"It was one of the best experiences of my life, not only because of the way the doctors cared for me, but also because I met so many other cancer patients who were so inspirational in how they handled their cancer treatment," says Valerie.
Three years have passed since Valerie's surgery and treatment. She remains cancer free.
Robin's Story - Southern California Mom Conquers Fear and Cancer
The First Sign...
"I had chest pain. I had stomach pain. I had shortness of breath. I knew something was really wrong with me." Still, Robin Ceppi, a busy, working mother of young children, says fear initially prevented her from seeking help. Robin had already fought and won a battle with breast cancer, but it took a serious toll on her family - husband Mike, daughter Allison and son Brian.
"I was flipped out. I knew it was bad. I even told people, 'I'm really sick.'"
Eventually, Robin shared her concerns with her primary care doctor, who immediately scheduled her for a chest X-ray. The X-ray showed a very big mass in the middle of Robin's chest. Robin remembers
having a "horrible" feeling, even before she received the results. "I knew I had cancer, and I thought that was the end of my life," Robin recalls.
Cancer is the second leading cause of death in the United States, claiming the lives of more than 550,000 Americans each year.
Following the X-ray, Robin's doctor scheduled her for a computed tomography (CT) scan to determine if the cancer had spread to other areas in her body. Following the CT scan, her oncologist suspected lymphoma and referred Robin to thoracic surgeon Raymond Schaerf, MD, who asked Robin to come to his office immediately.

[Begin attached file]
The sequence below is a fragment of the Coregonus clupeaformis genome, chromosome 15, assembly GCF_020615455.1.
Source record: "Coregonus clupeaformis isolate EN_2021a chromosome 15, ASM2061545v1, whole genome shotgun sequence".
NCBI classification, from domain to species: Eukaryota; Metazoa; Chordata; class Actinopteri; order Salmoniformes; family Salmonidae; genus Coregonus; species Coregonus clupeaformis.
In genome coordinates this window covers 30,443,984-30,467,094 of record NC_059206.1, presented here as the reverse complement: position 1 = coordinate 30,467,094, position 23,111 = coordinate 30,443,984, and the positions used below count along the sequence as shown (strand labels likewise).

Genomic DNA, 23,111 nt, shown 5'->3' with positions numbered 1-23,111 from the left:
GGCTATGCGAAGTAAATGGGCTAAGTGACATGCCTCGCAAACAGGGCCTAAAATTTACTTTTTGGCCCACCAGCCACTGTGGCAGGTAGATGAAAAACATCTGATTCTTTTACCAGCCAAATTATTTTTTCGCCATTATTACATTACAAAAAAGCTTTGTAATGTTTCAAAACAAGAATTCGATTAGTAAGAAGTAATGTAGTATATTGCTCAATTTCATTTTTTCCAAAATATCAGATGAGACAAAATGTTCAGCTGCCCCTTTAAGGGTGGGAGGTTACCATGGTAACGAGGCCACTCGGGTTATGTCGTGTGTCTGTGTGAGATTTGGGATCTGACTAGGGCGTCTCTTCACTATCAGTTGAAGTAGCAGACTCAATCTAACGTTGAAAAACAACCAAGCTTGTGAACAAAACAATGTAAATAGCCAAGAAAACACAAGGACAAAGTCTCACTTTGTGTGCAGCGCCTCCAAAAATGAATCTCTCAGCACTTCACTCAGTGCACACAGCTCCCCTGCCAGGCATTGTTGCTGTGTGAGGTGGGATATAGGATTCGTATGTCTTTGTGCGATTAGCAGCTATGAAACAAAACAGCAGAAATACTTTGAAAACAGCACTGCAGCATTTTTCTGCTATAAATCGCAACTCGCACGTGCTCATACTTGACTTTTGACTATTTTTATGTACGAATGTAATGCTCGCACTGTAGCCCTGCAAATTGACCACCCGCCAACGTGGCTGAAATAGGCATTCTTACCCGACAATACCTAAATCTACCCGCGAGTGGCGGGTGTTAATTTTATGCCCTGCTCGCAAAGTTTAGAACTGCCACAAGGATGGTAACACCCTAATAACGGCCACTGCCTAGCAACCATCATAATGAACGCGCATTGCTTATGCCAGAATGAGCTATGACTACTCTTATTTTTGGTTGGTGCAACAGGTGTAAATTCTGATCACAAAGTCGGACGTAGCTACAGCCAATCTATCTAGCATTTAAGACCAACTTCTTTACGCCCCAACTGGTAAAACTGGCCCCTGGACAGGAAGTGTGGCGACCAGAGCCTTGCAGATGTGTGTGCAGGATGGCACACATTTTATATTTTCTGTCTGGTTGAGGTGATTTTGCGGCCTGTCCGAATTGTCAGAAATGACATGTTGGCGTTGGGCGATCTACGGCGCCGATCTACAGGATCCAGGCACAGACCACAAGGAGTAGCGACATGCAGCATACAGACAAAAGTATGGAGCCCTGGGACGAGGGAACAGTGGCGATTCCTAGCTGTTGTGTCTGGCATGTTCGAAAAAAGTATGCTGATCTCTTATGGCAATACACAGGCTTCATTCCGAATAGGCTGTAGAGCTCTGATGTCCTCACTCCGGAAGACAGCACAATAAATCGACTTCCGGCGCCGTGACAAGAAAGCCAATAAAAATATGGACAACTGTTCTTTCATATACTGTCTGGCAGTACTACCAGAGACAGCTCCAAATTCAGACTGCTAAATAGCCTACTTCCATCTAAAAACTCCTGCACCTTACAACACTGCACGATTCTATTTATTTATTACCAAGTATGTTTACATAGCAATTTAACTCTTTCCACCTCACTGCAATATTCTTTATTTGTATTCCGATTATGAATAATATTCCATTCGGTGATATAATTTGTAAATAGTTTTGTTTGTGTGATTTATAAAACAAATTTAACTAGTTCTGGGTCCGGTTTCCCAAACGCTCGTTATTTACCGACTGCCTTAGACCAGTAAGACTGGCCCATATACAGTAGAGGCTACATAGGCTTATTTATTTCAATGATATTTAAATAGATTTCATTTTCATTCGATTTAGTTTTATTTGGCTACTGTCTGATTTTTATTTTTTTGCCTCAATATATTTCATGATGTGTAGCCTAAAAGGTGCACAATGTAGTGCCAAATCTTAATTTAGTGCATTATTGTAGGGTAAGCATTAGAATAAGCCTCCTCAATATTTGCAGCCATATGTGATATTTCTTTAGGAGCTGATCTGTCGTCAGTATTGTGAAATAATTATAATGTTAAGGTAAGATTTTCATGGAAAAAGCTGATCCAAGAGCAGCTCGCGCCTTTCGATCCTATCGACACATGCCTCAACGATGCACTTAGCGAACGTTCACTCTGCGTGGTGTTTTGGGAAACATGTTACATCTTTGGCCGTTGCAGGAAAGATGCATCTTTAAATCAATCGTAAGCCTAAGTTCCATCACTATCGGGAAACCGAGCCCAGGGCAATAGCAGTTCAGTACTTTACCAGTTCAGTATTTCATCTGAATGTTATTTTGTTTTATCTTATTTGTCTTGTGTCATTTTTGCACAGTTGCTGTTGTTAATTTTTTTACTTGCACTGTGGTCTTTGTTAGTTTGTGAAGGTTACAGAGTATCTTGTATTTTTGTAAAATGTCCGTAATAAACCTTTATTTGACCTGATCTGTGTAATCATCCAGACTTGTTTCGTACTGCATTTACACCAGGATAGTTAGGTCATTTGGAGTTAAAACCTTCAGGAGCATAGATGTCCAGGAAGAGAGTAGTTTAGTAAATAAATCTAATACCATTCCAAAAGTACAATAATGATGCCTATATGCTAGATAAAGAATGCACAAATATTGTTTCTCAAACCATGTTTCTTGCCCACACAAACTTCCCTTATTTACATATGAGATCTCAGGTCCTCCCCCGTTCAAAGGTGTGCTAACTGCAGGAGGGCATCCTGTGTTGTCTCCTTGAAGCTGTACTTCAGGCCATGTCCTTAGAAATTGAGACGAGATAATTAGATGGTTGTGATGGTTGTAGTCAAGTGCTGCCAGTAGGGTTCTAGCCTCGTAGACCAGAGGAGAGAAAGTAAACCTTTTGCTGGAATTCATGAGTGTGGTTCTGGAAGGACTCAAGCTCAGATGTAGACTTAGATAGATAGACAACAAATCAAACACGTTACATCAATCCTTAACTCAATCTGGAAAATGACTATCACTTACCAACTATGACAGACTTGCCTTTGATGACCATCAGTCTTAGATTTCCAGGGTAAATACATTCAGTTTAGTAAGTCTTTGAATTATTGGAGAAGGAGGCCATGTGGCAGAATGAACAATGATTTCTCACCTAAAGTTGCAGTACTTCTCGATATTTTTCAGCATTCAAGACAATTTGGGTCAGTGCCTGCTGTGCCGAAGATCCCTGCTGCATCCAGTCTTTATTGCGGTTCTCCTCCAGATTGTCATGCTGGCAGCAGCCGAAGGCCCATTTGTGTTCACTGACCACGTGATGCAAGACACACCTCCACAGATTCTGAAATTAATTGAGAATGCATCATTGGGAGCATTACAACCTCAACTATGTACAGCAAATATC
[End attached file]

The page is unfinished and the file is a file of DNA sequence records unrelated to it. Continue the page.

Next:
"From the moment that cancer is suspected, it is absolutely critical to act quickly," emphasizes Dr. Schaerf. "The best chance for a cure is to find and surgically remove the cancer as early as possible.
In the earliest stages, the cancer is less likely to have spread."
When a biopsy of Robin's tumor generated inconclusive results, Dr. Schaerf scheduled Robin for a thoracotomy, a procedure in which he carefully employed a minimally invasive surgical technique to view Robin's chest cavity. This enabled Dr. Schaerf to examine the size of the tumor and establish if the cancer had traveled to the lymph nodes.
In a complex operation, Dr. Schaerf removed a very large tumor from Robin's mediastinum - the space between the breastbone and lungs. Fortunately, almost all of Robin's cancer was removed. Robin needed four months of chemotherapy and two weeks of radiation therapy to destroy the remaining cancer cells. Robin remembers feeling better almost immediately at the end of the therapy.
"Everything was handled expeditiously. Dr. Schaerf just exuded confidence, and that made me feel more confident," Robin says. She's been cancer-free for nearly five years.
"Robin's situation was more complicated because the cancer wasn't detected and treated in the early stages," notes Dr. Schaerf. "However, at Providence Saint Joseph Medical Center, we're adept at effectively treating cancer patients in all stages of the disease. Our success rates are among the best in the United States."
"I've never seen the care you get from all of the physicians and staff at Providence Saint Joseph, and I'm very critical," Robin admits. "From my doctors, to the ICU nurses, to the radiologists, to the techs - they were all so terrific. I just can't say enough."